Mr Jennings: There is a significant benefit to be gained from our participation in these exercises and we participate as a country which is invited by the host, in this case India. It is of benefit not only to us but also to regional security that navies, in this particular case, would operate together. So there is benefit to Australia. We worked to minimise the contact to the point of creating zero contact between ourselves and the Burmese. 

Senator LUDLAM: How is that done? 

Mr Jennings: By ensuring that, in the context of the exercise, the forces simply do not interact. 

Senator LUDLAM: Did Defence raise any objections with the Indian government, for example, about Burma's participation in those exercises? 

Mr Jennings: I would need to take that on notice. 

Senator LUDLAM: I would appreciate that if you could. My last set of questions relates to President Obama's announcement late last year about the establishment of a US Marine base-I am happy to be corrected on the language-to be established outside Darwin. Senator Feeney, if you have anything- 

Senator Feeney: As you know, we have this issue where there are joint facilities. There are not dedicated US military facilities in Australia. 

Senator LUDLAM: I understand. 

Senator Feeney: That is why we like to avoid the language of referring to them as US bases. 

Senator LUDLAM: I understand. This US base will be flying an Australian flag, and I understand why that is being done this way. I recognise that that is a political decision as well, so I am not going to seek- 

Mr D Lewis: Senator, sorry. If I could just correct you again, you say 'this base'. We have made it quite clear that it is not a US base. I am sorry. 

Senator LUDLAM: So where exactly will these 2,500-odd US Marines be stationed? What do I have to refer to it as to not be corrected? 

Mr D Lewis: They will be stationed at various places but on Australian military facilities. 

Senator LUDLAM: So I could call it a 'facility' but not a 'base'. 

Mr D Lewis: Senator, you described it as a 'US base'. I am sorry. I am just correcting that. It is not a US base. It might be an Australian base-an Australian military facility-but it is not a US base. 

Senator LUDLAM: This is going to look kind of funny in print. There will be 2,500 US service personnel stationed there, but I am not allowed to call it a base. 

Mr Jennings: The phrase that we use to describe what is projected to happen is that the Americans will operate a rotational presence into various military facilities in the north of Australia. They will not be a permanent military presence. They will operate there during, essentially, the northern dry season. When it is the wet season they will be exercising and operating throughout the South-East Asian region. During the times that those forces are here in Australia, they will be operating out of Australian defence facilities.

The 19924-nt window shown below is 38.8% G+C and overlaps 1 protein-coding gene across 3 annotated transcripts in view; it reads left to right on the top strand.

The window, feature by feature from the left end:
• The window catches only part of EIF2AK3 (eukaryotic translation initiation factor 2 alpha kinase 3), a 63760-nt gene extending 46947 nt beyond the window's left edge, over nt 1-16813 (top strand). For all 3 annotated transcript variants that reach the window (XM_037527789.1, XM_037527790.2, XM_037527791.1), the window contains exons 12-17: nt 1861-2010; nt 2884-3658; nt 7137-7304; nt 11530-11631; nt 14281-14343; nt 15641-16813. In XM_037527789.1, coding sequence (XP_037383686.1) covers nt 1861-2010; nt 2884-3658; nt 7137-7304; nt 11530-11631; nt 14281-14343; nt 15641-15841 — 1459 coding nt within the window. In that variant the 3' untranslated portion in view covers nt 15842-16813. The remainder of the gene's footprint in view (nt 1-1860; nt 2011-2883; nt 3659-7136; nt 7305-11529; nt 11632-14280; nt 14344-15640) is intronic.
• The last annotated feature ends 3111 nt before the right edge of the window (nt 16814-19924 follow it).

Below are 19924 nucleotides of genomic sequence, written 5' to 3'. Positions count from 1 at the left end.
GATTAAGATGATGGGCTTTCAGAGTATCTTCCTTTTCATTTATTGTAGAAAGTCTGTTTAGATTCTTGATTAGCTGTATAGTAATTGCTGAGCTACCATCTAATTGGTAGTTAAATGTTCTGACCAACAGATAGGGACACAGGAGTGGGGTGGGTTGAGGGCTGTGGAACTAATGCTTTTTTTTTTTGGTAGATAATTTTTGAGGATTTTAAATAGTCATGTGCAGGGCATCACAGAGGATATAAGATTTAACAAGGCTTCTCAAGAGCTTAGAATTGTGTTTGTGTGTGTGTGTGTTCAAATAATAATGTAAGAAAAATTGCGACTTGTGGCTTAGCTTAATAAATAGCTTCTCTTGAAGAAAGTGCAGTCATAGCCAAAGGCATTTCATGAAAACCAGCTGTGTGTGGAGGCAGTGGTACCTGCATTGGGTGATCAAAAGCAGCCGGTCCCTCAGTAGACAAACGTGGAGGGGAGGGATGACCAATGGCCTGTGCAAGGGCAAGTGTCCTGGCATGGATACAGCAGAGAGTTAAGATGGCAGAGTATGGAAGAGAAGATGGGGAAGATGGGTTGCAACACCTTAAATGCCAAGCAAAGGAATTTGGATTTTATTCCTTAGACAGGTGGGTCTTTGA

Senator LUDLAM: Okay. The Darwin facility was obviously the one that got the most attention subsequent to President Obama's speech, but can you either provide here or table for us a list of the total number of facilities that will be impacted-for example, the air weapons range at Oobagooma in Western Australia and the Curtin air base? Have all those facilities been caught up in whatever deal has been done? 

Mr Jennings: It is quite possible that any exercise range in the north would become potentially an area that could be used by the US presence. 

Senator LUDLAM: It sounds like a blank cheque. Everything that we have is on the table. 

Mr Jennings: At this point it is a question of us, with the Americans, designing what the shape of that footprint might be. It is not yet the case that we have established the precise scheme of manoeuvre for those forces in the coming five or six years, but I think it is highly likely that they will be able to avail themselves of the range of training areas that we have in the north of the country. 

Gen. Hurley: I think they would also be mindful that they have to support themselves while they are over here, so I think they will concentrate on the major training areas like Bradshaw and Delamere. To disperse themselves much further than that becomes logistically very difficult and very expensive. Mindful of their budget, I think they will be trying to minimise the cost of doing business as far as possible. 

Senator LUDLAM: That is understandable. Just to be parochial for a second, we have concentrated mostly on the north, but what about Fleet Base West in Garden Island and the Marine Complex in the south of Western Australia? Has that been offered up to the US Navy as a maintenance port or a sea-swap port?

Mr Jennings: That is not yet part of the plans that have been agreed as a result of the President's and the Prime Minister's announcement of last year. 

Senator LUDLAM: Not yet. 

Mr Jennings: But both countries have indicated an interest in looking at the possibility of using HMAS Stirling, in particular, as an area which American fleet units might seek to visit. 

Senator LUDLAM: Submarines? 

Mr Jennings: That is something which would be the subject of later deliberation between the two countries, I guess. 

Senator LUDLAM: So what do we actually have on the public record at the moment apart from what I read in the NT News and going back and reading President Obama's speech? Nobody knows a damn thing about what has been offered up, what deals have been done, what is on the table and what is not. Can you provide us with anything at all, as a voter of this country, as to what has been offered to the US government and what has been agreed up to date?